With no Greek Row, no lettered houses with house mothers, and no hefty dues, Emerson isn’t what most people think of when they think of traditional greek life.
Only three percent of the female population participate in Emerson’s Greek Life, which consists of co-ed fraternities as well as the three sororities, according to College Board. However, the sisterhoods on campus offer tight bonds, according to the sisters themselves.
Alpha Epsilon Phi
Alpha Epsilon Phi, or “AEɸ,” is the lone national sorority on campus, according to Emerson’s website. This is also Emerson’s only social sorority, which indicates a focus on throwing events and participating in philanthropic organizations. Made up of 58 members, AEɸ strives to promote a strong sisterhood, according to president Rosalia Fodera.
The ladies of AEɸ could be described as being involved in multi-student organizations while managing work and internships, according to Fodera. The senior broadcast journalism major said these qualities are what initially drew her to the sorority.
“When I went to the info session and realized how involved the sisters were in things on campus and in internships, I realized that that’s what I wanted,” said Fodera.
Bella Mumma a sophomore visual and media arts major, said that she found this connection with the sisters immediately, before she even decided to rush.
“I just felt that when I talked to the girls I had more of a connection,” said Mumma. “It’s really built on sisterhood, and that’s what I was looking for.”
In addition to on-campus involvement, AEɸ also works to support their national sorority by raising money through different fundraisers such as selling giftwrap, said Fodera.
According to their president, AEɸ is most proud of their diversity. Fodera said that AEɸ doesn’t just accept girls who are all the same.
“We [sisters of AEɸ] are all different,” said Fodera. “We have different majors, different backgrounds. We are just completely different girls, but we have one thing in common: we’re sisters.”
Kappa Gamma Chi
Known as “Kappa” around Emerson, Kappa Gamma Chi is a local professional sorority, the only one on campus, according to the Emerson website. The 42 ladies pride themselves on Kappa’s trifold structure that focuses on sisterhood, professionalism, and community service.
“We are helping young women in college find their voice and become professional,” senior marketing major and current president of Kappa, Alaina Belanger said, “while [they are] giving back to the community and engaging in the communities around Boston.”
The professional aspect of the sorority is what really stood out to Tessa Pollock, a sophomore marketing communication major and sister of Kappa.
“I liked not only planning mixers and being sisters but also being able to feed off of connections and professional endeavors together,” said Pollock. “[It would] really help me grow as a professional woman, which is awesome.”
Kappa’s main service project each year is called Emerald Empowerment. This event started as a version of Take Back the Night, a national campaign about domestic violence awareness. Kappa used this event to talk about the importance of consent and female empowerment, according to Belanger.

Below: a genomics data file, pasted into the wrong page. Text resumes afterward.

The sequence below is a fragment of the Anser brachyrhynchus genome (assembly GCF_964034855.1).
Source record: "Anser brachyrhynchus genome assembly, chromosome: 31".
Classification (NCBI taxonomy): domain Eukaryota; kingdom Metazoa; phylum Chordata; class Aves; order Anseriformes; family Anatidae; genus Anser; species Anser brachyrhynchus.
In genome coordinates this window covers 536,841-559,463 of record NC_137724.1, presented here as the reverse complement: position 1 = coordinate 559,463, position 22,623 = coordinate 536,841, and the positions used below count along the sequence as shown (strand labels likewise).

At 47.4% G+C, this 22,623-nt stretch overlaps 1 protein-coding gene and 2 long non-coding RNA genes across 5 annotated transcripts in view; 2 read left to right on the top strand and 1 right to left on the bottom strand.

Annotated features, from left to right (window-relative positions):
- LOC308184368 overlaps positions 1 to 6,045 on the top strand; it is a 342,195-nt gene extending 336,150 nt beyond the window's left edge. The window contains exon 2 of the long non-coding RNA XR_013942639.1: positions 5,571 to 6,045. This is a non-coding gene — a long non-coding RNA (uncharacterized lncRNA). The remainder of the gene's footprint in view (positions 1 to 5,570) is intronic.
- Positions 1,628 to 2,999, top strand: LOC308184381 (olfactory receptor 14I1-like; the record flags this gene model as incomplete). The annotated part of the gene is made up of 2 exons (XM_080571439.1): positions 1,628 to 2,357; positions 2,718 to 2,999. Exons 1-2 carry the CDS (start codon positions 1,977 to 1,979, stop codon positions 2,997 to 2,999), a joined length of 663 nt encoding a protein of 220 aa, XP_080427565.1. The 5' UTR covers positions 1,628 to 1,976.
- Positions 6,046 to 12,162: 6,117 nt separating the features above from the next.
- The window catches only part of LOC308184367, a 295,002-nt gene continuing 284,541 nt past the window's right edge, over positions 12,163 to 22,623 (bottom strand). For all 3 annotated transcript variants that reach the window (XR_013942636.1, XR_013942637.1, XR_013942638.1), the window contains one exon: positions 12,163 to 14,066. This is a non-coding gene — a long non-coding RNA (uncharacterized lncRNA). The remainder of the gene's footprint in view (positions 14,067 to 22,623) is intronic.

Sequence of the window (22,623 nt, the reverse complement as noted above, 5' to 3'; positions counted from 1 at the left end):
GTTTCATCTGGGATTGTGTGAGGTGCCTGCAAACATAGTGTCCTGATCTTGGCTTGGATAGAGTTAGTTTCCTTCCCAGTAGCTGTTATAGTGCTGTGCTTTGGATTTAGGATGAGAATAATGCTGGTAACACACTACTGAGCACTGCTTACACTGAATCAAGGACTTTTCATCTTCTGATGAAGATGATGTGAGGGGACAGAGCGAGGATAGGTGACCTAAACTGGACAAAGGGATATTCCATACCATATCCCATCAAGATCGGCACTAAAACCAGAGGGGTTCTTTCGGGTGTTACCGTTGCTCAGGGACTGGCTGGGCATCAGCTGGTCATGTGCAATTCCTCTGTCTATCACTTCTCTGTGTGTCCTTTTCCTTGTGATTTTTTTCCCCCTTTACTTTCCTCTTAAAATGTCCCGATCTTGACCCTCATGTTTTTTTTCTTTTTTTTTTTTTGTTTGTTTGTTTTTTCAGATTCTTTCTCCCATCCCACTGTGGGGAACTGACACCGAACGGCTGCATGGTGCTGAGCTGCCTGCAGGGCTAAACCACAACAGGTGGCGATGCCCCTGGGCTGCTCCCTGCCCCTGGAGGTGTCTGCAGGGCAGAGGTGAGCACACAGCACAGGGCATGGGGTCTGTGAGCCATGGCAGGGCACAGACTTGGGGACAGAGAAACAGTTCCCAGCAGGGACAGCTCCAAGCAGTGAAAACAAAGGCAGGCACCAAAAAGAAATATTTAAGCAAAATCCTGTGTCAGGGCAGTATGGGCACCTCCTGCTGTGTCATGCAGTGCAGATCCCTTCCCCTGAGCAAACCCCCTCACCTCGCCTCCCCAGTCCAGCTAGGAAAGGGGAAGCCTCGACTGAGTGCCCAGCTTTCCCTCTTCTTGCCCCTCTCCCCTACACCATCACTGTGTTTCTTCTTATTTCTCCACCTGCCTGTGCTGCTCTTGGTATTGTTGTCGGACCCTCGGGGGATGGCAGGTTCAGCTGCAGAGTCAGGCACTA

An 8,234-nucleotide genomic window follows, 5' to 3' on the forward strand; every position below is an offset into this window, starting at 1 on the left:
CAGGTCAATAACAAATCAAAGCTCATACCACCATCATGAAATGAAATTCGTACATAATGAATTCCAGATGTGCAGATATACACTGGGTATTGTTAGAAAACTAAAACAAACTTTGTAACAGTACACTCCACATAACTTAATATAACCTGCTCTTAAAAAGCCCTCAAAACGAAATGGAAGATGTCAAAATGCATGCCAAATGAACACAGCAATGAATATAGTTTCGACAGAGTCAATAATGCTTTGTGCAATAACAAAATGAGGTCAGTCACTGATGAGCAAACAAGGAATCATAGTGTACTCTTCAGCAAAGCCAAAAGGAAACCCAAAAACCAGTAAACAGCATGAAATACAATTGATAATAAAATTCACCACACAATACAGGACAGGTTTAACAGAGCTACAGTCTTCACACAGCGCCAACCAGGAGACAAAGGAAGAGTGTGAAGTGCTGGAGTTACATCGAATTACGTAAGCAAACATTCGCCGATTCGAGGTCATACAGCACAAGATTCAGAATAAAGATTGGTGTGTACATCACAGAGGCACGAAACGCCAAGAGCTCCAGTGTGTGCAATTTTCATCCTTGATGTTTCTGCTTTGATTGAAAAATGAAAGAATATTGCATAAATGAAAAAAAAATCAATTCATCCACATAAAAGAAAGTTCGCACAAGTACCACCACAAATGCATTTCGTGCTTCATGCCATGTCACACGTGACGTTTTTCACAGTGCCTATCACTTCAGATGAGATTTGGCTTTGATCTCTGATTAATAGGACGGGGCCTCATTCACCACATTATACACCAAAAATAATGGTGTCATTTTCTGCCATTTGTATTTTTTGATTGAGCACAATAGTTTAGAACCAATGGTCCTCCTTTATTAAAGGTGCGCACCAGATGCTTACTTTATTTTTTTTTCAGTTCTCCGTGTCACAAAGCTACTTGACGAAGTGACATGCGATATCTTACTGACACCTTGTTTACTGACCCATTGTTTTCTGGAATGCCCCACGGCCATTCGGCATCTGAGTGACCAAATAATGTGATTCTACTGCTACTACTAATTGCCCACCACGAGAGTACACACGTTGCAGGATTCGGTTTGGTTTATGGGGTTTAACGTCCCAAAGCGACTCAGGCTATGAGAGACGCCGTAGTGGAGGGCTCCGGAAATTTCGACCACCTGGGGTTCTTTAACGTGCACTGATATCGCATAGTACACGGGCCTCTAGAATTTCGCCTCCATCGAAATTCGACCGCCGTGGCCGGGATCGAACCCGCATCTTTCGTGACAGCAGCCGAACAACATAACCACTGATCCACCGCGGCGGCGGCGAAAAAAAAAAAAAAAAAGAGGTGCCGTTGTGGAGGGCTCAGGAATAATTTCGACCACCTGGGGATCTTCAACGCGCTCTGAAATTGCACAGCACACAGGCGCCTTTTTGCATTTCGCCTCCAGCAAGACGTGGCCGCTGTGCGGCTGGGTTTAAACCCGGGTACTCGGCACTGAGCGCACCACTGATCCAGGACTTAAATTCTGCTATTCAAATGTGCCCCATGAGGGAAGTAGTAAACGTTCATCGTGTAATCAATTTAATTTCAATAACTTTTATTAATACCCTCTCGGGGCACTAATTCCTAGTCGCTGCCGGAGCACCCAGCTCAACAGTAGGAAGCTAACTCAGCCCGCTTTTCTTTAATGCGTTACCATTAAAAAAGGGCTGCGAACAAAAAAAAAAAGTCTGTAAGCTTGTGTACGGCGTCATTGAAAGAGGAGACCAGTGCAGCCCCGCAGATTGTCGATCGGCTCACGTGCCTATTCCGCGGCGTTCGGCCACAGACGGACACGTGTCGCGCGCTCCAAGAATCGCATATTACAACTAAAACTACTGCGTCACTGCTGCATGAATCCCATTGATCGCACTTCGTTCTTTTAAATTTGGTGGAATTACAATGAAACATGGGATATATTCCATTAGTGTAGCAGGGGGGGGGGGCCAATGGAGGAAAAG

In addition, the ladies of Kappa are involved with many different service projects, such as volunteering through the Big Sister association of Boston, a peer mentoring program. They’ve also hosted blood drives, and are working on setting up an eating disorder workshop open to the Emerson community for later on in the semester, according to Belanger.
“We are a sisterhood that fosters respect and love with each other,” said Belanger. “We really support each other.”
Sigma Pi Theta
Made up of 11 active members and 2 members abroad, Sigma Pi Theta is a sorority local to Emerson, that acts as a support group to women, according to Emerson’s Greek Life website.
“Sigma’s” co-recruitment chair Allison Boudreau said that she became interested in the sorority when some of its members approached her and told her she would be a great fit. The senior writing, literature, and publishing major said that she fell in love with the sorority immediately after joining.
“[Sigma] felt like a support system away from my support system,” said Boudreau. “That was really what I was looking for. They just have a lot of fun together, which was really attractive—seeing people generally enjoying spending time with each other.”
Boudreau said that Sigma’s main focus is to empower women and help them build stronger relationships, both with other people and with the sorority. The ladies also foster a community that promotes being yourself, she said.
“I thought Sigma was the best for me,” said junior writing, literature, and publishing major, Lindsay Maher. “It’s described as a support group for women and that’s something that I’ve always looked for and never really got.”
Sigma, being the smallest sorority on campus, offers more intimate relationships, according to Maher.
“I love Sigma a lot,” said Boudreau. “I never pictured myself in Greek life.. I didn’t think I would ever have it in me to do it and I found love. It’s one of the greatest things I’ve ever done for myself.”
Editor-in-Chief Claire Nobles, managing editor Hunter Harris, and deputy photo editor Evan Walsh, members of Greek Life, did not contribute to this report.